DBS Bank in Singapore produced a web series, DBS Sparks, as a unique digital marketing campaign. Inspired by true stories, the 10-episode drama follows a fictional DBS team working to help clients. Each episode has hundreds of thousands of views and its success has even led to DBS creating a second season of the show. As part of a customer’s overall brand experience, content can be a powerful channel for building connections and shouldn’t be overlooked.

Natwest stylist
© stylist

3. Tapping into fan culture

Banks are also connecting with consumers through their interests. Wisconsin-based Associated Bank offers various sports-themed experiences to customers as benefits, such as 2-for-1 tickets to baseball games, discounts on club merchandise and debit cards depicting various state teams. The bank even opened a branch themed after the Green Bay Packers football team in the vicinity of the team’s home field. Full of interactive experiences, fans can create a digital avatar of themselves and play a number of games in the branch, which is open to everyone regardless of whether or not they’re Associated Bank customers.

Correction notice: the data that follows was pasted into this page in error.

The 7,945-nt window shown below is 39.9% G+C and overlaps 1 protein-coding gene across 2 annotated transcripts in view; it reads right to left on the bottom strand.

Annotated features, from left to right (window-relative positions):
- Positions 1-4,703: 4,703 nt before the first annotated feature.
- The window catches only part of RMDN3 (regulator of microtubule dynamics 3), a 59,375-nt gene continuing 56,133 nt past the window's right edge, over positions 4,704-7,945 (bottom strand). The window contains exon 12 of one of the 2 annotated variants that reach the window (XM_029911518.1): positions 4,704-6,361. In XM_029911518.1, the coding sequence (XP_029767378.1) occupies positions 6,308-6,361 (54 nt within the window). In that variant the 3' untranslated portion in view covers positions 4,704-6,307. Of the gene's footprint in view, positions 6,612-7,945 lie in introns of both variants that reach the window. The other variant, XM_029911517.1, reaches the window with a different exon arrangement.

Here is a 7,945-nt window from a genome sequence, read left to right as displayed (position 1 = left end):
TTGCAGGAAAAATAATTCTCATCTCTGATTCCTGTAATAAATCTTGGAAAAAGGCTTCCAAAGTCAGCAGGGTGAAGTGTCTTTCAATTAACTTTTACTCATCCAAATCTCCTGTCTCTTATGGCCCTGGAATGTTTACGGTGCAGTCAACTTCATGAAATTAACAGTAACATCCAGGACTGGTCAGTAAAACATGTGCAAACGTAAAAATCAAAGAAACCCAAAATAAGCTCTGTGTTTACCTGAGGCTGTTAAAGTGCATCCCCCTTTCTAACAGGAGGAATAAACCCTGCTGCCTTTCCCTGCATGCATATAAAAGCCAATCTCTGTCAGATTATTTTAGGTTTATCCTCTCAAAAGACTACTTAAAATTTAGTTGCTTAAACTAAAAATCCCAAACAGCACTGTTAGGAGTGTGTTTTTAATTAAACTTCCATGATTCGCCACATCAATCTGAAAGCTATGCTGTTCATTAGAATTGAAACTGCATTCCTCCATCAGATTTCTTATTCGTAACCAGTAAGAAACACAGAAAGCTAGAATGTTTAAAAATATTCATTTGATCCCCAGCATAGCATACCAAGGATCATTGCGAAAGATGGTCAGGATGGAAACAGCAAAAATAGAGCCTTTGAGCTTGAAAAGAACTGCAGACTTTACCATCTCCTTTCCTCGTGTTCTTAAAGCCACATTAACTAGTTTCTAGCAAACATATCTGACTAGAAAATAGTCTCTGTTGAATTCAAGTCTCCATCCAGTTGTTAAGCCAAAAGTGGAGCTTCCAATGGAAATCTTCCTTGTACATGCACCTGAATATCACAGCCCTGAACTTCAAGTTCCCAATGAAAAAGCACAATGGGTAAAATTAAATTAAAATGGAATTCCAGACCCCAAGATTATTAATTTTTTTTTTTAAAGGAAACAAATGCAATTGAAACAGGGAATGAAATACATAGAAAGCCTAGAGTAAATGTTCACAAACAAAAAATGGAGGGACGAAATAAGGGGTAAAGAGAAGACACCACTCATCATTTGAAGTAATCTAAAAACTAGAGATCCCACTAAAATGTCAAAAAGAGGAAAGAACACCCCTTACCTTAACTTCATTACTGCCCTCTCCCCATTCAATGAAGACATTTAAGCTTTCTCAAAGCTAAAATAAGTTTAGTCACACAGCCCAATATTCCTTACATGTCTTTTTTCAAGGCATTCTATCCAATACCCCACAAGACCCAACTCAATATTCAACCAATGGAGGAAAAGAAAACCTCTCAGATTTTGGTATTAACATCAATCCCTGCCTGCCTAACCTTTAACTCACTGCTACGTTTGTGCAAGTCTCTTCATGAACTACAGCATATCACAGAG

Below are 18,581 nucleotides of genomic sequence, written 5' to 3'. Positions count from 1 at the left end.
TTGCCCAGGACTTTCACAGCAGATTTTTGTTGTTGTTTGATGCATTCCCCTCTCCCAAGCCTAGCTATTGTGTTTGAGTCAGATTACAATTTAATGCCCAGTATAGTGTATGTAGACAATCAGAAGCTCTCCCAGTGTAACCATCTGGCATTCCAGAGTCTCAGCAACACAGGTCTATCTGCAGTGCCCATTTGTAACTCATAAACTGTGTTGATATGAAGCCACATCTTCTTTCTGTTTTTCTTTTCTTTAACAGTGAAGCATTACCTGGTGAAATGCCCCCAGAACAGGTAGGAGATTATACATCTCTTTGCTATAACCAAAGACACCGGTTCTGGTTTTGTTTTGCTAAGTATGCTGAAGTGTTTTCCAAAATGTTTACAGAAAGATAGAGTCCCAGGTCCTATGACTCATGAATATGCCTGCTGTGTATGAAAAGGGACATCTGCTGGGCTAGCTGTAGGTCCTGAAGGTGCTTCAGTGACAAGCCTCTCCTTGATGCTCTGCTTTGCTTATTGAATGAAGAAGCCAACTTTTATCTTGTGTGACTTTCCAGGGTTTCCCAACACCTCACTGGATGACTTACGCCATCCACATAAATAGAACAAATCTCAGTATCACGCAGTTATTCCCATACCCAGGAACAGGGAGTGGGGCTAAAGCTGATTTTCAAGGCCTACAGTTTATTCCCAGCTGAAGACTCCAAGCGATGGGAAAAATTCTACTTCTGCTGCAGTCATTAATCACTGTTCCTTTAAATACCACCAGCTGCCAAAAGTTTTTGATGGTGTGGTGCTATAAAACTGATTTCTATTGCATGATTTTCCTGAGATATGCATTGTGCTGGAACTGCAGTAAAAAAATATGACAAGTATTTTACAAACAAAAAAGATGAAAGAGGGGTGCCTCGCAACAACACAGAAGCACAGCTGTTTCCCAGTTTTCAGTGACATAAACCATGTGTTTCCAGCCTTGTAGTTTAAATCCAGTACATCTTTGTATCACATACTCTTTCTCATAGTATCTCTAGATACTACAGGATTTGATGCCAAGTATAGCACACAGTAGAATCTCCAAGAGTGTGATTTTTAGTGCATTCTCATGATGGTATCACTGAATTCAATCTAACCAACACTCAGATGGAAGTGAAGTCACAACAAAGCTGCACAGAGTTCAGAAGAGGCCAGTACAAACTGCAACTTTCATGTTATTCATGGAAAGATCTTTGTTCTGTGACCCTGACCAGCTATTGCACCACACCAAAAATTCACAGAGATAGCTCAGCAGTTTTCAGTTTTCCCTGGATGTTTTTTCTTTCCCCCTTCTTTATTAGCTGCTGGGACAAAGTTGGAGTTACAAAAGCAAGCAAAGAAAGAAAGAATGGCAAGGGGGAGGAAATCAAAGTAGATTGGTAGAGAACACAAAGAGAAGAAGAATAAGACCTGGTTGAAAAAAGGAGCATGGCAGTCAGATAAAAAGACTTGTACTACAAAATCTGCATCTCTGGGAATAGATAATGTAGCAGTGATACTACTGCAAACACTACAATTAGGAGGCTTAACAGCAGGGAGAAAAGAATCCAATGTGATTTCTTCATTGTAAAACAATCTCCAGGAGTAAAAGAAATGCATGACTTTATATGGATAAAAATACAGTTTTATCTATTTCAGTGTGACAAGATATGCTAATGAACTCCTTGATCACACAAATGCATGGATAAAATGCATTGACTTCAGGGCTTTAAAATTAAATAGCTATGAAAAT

In South Korea, banks are using Kpop stars to raise their profiles amongst younger consumers. KB Kookmin Bank signed BTS as its spokesmen in 2018 and launched a BTS Installment Savings account, complete with a check card and bankbook depicting the group. More than 180,000 accounts were opened, a near-six-fold increase compared to KB Kookmin Bank’s other regular savings accounts the year before. Other banks have seen similar success: when Shinhan Bank partnered with boy group Wanna One, the bank received over 50,000 preorders for a new debit card featuring the members.

Associated bank
© associated bank

4. Offering new experiences

Some banks are even creating entirely new experiences. Barcelona-based ImaginCafe is a hybrid cafe and events space from ImaginBank, the mobile-only bank owned by one of Spain’s leading financial groups, CaixaBank. Spread over three floors, imaginCafe hosts concerts, film screenings, exhibitions, gaming sessions and more, in addition to serving food and drinks from morning ‘til night. The space is open to everyone, but imaginBank customers are given access to exclusive activities and benefits.